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Sure, we’d all like to own a Quidditch broom or a crystal ball, but what magical item would you want the most? That was our esteemed panel’s challenge this week. Next week we ask a new set of panelists about their favorite SF devices.

Q: What magical item, artifact, weapon, etc., from the world of fantasy fiction would you most like to own? Why? What would you do with it?

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In episode 234 of the SF Signal Podcast Patrick Hester, Django Wexler, Cat Rambo, Jason Hough, and Kevin Hearne discuss how the popularity of science fiction and fantasy, varies based on the medium – and how they’ve flipped over time.

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THE CRAFT: Cat Rambo on Plot

The Craft is a column that explores the writing process, each month focusing on a different aspect of the craft. This month I asked Cat Rambo, the author of Near + Far, Eyes Like Sky And Coal And Moonlight, and Creating an Online Presence (Careerbuilding for Writers), about plot. Here’s what she had to say…


James Aquilone: What is a plot?

Cat Rambo: To me, it’s the way the story is structured. Not just the events that make up the story, but their arrangement as well: the pace and way in which information is parceled out to the reader.
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MIND MELD: Why are Anthologies Important?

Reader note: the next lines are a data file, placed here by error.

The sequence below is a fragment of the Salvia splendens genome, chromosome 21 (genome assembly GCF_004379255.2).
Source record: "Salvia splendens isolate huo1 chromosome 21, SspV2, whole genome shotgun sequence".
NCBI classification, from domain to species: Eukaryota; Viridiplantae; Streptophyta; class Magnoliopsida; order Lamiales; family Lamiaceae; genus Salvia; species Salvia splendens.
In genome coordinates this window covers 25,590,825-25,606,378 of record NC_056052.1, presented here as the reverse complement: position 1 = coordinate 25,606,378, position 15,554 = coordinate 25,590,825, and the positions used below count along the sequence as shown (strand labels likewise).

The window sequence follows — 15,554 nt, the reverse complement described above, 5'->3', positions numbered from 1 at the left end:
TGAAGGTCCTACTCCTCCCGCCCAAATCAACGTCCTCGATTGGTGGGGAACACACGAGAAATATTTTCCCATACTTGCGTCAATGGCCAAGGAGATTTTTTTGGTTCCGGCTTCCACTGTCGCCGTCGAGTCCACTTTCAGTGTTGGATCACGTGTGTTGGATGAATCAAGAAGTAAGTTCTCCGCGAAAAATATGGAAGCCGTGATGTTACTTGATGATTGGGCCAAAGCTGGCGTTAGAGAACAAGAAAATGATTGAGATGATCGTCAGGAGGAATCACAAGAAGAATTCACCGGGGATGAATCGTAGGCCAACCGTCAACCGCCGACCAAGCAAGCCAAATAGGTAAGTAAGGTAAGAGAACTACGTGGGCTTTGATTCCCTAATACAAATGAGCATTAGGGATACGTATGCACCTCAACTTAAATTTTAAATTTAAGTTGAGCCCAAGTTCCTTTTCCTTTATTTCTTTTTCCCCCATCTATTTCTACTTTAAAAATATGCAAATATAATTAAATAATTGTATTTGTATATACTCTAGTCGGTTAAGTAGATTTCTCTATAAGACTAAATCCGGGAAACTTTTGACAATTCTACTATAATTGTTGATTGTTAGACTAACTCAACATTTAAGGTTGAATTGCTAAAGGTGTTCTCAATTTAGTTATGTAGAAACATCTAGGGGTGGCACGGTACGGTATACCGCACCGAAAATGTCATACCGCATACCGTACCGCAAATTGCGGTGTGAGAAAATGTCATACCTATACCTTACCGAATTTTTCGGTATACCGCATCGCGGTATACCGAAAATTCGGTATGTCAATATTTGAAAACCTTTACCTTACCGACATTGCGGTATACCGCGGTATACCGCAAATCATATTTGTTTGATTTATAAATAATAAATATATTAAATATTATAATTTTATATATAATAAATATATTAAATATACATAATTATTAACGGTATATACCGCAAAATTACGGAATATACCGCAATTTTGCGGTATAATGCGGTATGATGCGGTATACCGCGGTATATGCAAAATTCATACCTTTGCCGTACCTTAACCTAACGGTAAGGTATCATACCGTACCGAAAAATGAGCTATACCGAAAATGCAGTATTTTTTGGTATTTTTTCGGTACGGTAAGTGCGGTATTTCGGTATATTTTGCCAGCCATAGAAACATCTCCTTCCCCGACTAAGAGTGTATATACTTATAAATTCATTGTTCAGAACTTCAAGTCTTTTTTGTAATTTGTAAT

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This week, we asked our panelists the following:

Q: Why are anthologies important for writers and readers of Speculative Fiction? What have been some of your favorite anthologies?

Here’s what they said:

Benjanun Sriduangkaew
Benjanun Sriduangkaew likes airports, bees, and makeup. Her works can be found in Clarkesworld, Beneath Ceaseless Skies, and anthologies such as End of the Road and Clockwork Phoenix 4.

I adore anthologies. As a reader still new to speculative fiction, it’s a quick way to discover writers, both established and up-and-coming, in one go. In any anthology though there’s a unifying theme there is also usually a huge range of styles, forms, and perspectives – diversity in every sense of the word. It can be exciting compared to reading a novel by a familiar writer; there’s something new every time you reach the end of a story and turn the page. Rapid-fire and heady!

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In episode 204 of the SF Signal Podcast, Patrick Hester sneaks into an unused programming room to chat with the editor, publisher, and several contributing authors of the Beyond the Sun anthology, out from Fairwood Press.
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MIND MELD: Great SF/F Stories By Women

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Recently, Ian Sales posted an article on his website called Toward 100 Great SF Short Stories by Women. We thought this would be a great question for our Mind Meld panelists and so we’ve leveraged the question:

Q: What stories do you think belong on a “100 Great SF/F Stories by Women” list?

Here’s what they said:
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Note: this review originally appeared on the blog of Starship Reckless, as part of a series in which Athena Andreadis discusses works of the contributors to The Other Half of the Sky.

Shimmering Kaleidoscopes: Cat Rambo’s “Near + Far”

by Athena Andreadis

Cat Rambo’s recent collection, Near + Far (Hydra House, $16.95 print, $6.99 digital), is a tête-bêche book containing 2×12 stories of wildly different lengths that previously appeared in such venues as Abyss & Apex, Clarkesworld, Clockwork Phoenix, Crossed Genres, Daily SF and Lightspeed.